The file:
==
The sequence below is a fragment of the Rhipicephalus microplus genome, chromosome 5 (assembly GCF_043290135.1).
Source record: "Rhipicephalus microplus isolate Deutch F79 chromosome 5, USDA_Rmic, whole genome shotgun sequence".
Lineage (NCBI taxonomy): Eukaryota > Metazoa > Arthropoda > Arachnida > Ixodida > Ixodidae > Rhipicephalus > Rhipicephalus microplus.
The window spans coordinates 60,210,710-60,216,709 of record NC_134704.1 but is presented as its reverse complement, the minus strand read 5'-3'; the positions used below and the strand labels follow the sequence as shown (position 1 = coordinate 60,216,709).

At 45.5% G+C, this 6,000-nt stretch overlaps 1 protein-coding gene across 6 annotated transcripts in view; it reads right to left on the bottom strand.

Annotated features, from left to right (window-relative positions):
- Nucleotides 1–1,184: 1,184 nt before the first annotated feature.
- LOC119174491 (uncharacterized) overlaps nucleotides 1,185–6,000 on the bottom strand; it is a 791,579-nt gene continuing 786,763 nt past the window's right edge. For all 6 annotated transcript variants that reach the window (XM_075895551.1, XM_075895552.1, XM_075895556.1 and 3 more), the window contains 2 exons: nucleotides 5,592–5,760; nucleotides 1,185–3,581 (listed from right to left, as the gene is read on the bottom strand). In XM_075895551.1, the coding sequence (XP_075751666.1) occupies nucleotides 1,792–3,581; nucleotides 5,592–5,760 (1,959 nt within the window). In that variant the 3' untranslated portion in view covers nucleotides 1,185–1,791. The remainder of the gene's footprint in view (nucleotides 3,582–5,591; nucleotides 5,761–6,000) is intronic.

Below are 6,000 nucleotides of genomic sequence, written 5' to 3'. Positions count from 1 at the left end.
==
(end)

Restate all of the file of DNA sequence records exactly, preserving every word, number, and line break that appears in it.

The sequence below is a fragment of the Rhipicephalus microplus genome, chromosome 5 (assembly GCF_043290135.1).
Source record: "Rhipicephalus microplus isolate Deutch F79 chromosome 5, USDA_Rmic, whole genome shotgun sequence".
Lineage (NCBI taxonomy): Eukaryota > Metazoa > Arthropoda > Arachnida > Ixodida > Ixodidae > Rhipicephalus > Rhipicephalus microplus.
The window spans coordinates 60,210,710-60,216,709 of record NC_134704.1 but is presented as its reverse complement, the minus strand read 5'-3'; the positions used below and the strand labels follow the sequence as shown (position 1 = coordinate 60,216,709).

At 45.5% G+C, this 6,000-nt stretch overlaps 1 protein-coding gene across 6 annotated transcripts in view; it reads right to left on the bottom strand.

Annotated features, from left to right (window-relative positions):
- Nucleotides 1–1,184: 1,184 nt before the first annotated feature.
- LOC119174491 (uncharacterized) overlaps nucleotides 1,185–6,000 on the bottom strand; it is a 791,579-nt gene continuing 786,763 nt past the window's right edge. For all 6 annotated transcript variants that reach the window (XM_075895551.1, XM_075895552.1, XM_075895556.1 and 3 more), the window contains 2 exons: nucleotides 5,592–5,760; nucleotides 1,185–3,581 (listed from right to left, as the gene is read on the bottom strand). In XM_075895551.1, the coding sequence (XP_075751666.1) occupies nucleotides 1,792–3,581; nucleotides 5,592–5,760 (1,959 nt within the window). In that variant the 3' untranslated portion in view covers nucleotides 1,185–1,791. The remainder of the gene's footprint in view (nucleotides 3,582–5,591; nucleotides 5,761–6,000) is intronic.

Below are 6,000 nucleotides of genomic sequence, written 5' to 3'. Positions count from 1 at the left end.